Mata Hari (1985 film)
|Directed by||Curtis Harrington|
|Written by||Joel Ziskin|
|Box office||92,737 admissions (France)|
The film portrays Mata Hari as an innocent woman manipulated by the secret services of Germany and France into providing intelligence, at first unwittingly and unwillingly, and later driven by the nonpartisan desire to save lives. Eventually she is cynically sacrificed by the French who are aware of her innocence but believe her execution will boost morale.
The film's convoluted plot is anchored by a fictitious love triangle between Mata Hari and two officers, the French Georges Ladoux (Oliver Tobias) and the German Karl von Bayerling (Christopher Cazenove). Ladoux and Bayerling are personal friends but end up on opposing sides of the war, providing ample opportunity to explore the dramatic tension between honor and personal loyalty on the one hand and patriotism and duty to one's country on the other. Their ethical dilemma is contrasted to the amoral scheming of the main villain, Dr. Elsbeth Schragmüller (invariably known as Fräulein Doktor), a doctor of psychology and leading operative of German intelligence. Mata Hari's efforts to thwart Fräulein Doktor's assassination plot using a concealed bomb are eventually successful but lead her to be captured in deeply compromising circumstances by Ladoux, precipitating her show trial and execution, which Ladoux fruitlessly tries to prevent. The film ends on a melancholy note with the reconciliation of Ladoux and Bayerling after the war.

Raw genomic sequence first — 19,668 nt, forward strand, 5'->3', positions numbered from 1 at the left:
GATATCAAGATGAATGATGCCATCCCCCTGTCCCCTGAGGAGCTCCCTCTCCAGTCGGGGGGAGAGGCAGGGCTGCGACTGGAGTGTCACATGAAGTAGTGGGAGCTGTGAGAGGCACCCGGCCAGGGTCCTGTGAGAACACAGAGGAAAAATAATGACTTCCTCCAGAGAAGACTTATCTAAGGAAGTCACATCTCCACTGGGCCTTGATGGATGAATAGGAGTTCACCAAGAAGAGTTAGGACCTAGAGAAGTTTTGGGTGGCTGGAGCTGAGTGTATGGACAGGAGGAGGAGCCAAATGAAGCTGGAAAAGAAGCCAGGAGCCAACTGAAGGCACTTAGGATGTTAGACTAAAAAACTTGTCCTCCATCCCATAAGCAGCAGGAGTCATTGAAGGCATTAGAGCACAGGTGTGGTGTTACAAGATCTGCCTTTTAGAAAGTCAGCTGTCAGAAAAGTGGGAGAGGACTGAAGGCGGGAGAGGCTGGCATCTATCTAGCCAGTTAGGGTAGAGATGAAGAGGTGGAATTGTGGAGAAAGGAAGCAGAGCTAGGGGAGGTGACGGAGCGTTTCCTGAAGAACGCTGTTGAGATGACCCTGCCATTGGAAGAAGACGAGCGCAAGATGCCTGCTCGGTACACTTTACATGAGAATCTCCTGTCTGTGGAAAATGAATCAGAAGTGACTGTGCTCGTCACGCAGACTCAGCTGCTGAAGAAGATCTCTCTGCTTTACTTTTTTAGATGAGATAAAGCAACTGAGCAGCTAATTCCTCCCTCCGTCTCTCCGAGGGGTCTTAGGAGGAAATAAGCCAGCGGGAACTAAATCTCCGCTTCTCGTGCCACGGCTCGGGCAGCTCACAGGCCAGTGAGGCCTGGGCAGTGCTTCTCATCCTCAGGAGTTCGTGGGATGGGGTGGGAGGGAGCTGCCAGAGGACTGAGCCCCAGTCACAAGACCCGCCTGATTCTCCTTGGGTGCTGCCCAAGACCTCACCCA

There is a scene in which a man watches Mata masturbate through the keyhole of her hotel room. There is no graphic depiction of Kristel's genitals, but nevertheless, Harrington insisted that it was a gratuitous scene that the producers forced him to put in the picture.
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